Home' The River Weekly News : RWN 082115 Contents THE RIVER - AUGUST 21, 2015
by Jennifer Basey
inflation. After all,
it’s been quite low
for the past several
years. Still, you may
want to take it
into account when
Of course, no one can really predict
the future course of inflation. But it’s a
pretty safe bet it won’t disappear alto-
gether – and even a mild inflation rate,
over time, can strongly erode your pur-
chasing power. Consider this: If you were
to purchase an item today for $100, that
same item, in 25 years, would cost you
$209, assuming an annual inflation rate
of 3 percent. That’s a pretty big differ-
During your working years, you can
hope that your income will at least rise
enough to match inflation. But what
about when you retire? How can you
minimize the impact of inflation on your
One thing you can certainly do is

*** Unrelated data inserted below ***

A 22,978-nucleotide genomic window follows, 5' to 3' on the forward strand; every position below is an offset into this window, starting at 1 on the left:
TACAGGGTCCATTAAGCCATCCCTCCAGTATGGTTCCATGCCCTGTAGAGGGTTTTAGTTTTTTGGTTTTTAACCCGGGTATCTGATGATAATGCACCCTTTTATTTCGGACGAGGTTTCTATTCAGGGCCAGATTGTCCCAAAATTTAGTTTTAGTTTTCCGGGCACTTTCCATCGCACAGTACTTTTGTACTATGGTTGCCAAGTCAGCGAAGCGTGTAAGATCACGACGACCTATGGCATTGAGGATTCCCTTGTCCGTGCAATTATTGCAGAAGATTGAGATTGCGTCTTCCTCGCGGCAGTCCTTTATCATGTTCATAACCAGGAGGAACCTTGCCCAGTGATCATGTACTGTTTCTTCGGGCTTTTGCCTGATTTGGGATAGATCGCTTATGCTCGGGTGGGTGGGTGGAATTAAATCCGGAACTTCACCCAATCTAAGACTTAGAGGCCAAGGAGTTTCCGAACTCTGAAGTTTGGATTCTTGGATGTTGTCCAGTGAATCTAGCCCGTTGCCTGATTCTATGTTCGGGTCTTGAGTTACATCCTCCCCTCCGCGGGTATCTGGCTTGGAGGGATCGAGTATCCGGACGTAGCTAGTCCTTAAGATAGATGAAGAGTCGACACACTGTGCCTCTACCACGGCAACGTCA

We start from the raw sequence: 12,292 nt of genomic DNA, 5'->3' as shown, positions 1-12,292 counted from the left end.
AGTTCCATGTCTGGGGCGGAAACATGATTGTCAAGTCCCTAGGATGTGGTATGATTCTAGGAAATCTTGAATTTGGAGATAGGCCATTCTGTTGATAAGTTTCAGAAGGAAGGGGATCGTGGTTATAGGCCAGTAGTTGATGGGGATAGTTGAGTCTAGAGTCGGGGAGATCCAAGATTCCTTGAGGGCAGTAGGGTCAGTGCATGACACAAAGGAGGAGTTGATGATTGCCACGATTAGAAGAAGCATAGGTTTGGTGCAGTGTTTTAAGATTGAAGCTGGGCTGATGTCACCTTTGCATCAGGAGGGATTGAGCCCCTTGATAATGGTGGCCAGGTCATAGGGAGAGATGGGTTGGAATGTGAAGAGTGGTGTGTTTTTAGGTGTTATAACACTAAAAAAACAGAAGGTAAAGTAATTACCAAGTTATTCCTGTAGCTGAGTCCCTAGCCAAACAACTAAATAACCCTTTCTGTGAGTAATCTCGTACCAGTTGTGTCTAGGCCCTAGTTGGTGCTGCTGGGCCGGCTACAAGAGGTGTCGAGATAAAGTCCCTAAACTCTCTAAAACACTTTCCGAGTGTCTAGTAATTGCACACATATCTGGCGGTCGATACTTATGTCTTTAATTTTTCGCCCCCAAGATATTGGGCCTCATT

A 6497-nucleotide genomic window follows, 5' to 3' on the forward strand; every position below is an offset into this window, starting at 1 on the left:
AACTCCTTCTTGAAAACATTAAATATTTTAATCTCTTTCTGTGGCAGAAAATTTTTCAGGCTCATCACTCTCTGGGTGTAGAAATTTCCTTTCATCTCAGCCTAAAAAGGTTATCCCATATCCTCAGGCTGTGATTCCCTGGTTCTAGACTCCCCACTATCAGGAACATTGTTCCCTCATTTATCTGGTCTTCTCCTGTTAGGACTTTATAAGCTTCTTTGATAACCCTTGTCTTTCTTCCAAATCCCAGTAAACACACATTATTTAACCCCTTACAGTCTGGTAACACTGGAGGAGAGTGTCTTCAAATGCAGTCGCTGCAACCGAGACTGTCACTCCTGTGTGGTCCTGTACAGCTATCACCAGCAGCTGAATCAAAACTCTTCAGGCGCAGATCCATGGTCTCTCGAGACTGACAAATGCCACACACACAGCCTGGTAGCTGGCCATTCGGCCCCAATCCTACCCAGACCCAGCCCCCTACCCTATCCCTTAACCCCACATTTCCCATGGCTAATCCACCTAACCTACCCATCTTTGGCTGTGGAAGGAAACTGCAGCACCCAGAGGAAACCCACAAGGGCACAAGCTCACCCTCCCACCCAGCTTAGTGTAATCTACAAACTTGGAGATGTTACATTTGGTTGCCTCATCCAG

include an inflation assumption in your
calculations of how much annual income
you’ll need. The number you choose as
an inflation factor could possibly be based
on recent inflation levels, but you might
want to err on the conservative side and
use a slightly higher figure. Since you
may be retired for two or three decades,
you might have to periodically adjust
the inflation factor to correspond to the
actual inflation rate.
Another important step is maintaining
an investment portfolio that can potential-
ly provide returns well above the inflation
rate. Historically, stocks have been the
only investment category – as opposed
to investments such as Treasury bills and
long-term government bonds – whose